Fable Number 1: Des Moines, Iowa
A paperboy disappeared from the streets of Des Moines, Iowa when I was a baby. News of his absence rang through the state for years. If you see a kid slinging a massive tote filled with cellophane-wrapped shoppers and registers, you know his mom and dad had with him the talk about vanishing paperboys. All of us sat through “the talk.” Don’t look at the old man who offers you corn muffins and the warmth of a kerosene heater. Don’t let the woman who sleeps underneath the band shell in Lyons Park touch your face, even though she says it will heal her. Hold out your hand to dogs, fingers down, especially the ones without collars and ears that pull flat alongside their thick necks. Above all else: Don’t, under any circumstance, disappear.
Every day—sometime between night and dawn—I completed my route. I never broke any of the rules in my time as a paperboy, though I did see once a naked man and woman pressed against their living room windows. The couple had their limbs spread like one of those suction-cup-Garfield-cats you used to see on car windows—or like the man in the woman were specimens caught between microscope slides and cover slips. Dark hair grew across the man’s pale skin, thickest in the patches between his nipples and hips. Flattened against the window, the woman’s heavy breasts and abdomen were covered in purple stretch marks that I thought at the time were scratches and welts. The naked couple stared at me as I stepped across the walkway and set their paper on the front porch. When I looked back the man had moved behind the woman, and they seemed to be just standing there, hugging each other as the sun rose across the neighborhood.
And then there was the other time when that young girl with the ratted hair came out of the woods holding a giant bull snake. The fat, checkered snake, five or six feet long, had its tail wrapped around her right arm. She had the back of its head gripped with her left, and the snake extended its slender snout in slow circles, trying to find a place to land its teeth.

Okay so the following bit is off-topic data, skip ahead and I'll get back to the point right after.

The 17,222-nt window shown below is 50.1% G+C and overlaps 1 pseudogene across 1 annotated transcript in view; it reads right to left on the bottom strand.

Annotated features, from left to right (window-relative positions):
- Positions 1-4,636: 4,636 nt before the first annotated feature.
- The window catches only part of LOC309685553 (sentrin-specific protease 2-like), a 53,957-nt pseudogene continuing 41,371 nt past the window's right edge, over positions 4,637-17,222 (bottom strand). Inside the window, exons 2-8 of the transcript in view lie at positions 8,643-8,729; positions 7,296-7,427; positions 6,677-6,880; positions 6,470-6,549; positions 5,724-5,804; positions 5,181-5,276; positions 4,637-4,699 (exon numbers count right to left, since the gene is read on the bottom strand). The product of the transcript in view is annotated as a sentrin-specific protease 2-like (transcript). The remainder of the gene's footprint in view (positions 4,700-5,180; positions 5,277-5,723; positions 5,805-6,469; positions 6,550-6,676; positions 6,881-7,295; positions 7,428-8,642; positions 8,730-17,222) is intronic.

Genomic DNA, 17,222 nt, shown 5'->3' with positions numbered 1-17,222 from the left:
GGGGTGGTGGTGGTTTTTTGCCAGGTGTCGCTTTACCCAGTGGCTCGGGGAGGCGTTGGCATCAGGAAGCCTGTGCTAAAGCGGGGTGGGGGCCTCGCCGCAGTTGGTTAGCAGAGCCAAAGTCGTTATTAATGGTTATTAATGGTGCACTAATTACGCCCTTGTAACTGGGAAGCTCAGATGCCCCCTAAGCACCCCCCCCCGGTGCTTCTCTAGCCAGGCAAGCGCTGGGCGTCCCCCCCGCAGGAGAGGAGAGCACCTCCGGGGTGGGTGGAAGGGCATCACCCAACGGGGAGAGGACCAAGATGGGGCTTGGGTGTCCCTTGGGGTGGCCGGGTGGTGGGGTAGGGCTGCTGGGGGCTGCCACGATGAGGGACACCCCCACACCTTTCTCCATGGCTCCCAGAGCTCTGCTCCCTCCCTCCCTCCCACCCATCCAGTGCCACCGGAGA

“Pick a house,” the girl said. She was barefoot with socks of dirt. It took me a moment to realize she was talking to me.
“Pick a house, paperboy,” she said again. “The whole city is unlocked.”
I shifted my tote on my shoulder and pointed to a split foyer across the cul-de-sac. The people who lived in that house never paid their bill.
The girl walked toward the property I had fingered, stroking the snake whose bottom half was now circling her neck. When she reached the edge of the streetlights, I lost track of her in the darkness. I wasn’t sure what was next, so I continued to trek down my route, tossing cellophane packages on stoops or slipping them into the creak of mail slots.
I had a thought at the end of the street that has stuck with me to this day. From where I stood, in the middle of Iowa, fast moving rivers surrounded me. Rivers on both sides of the state, and a river splitting the city to the north and south. The snakes, the naked couple, the disappeared paperboys. We all lived somewhere in between these rivers, cut off in every direction.
Luke Rolfes is the author of Flyover Country, winner of the Georgetown Review Press Book Prize. His fiction also received the Iron Horse Discovered Voices and Robert C. Wright writing awards. He teaches creative writing at Northwest Missouri State University, serves as co-editor for The Laurel Review, and mentors in the AWP Writer to Writer program.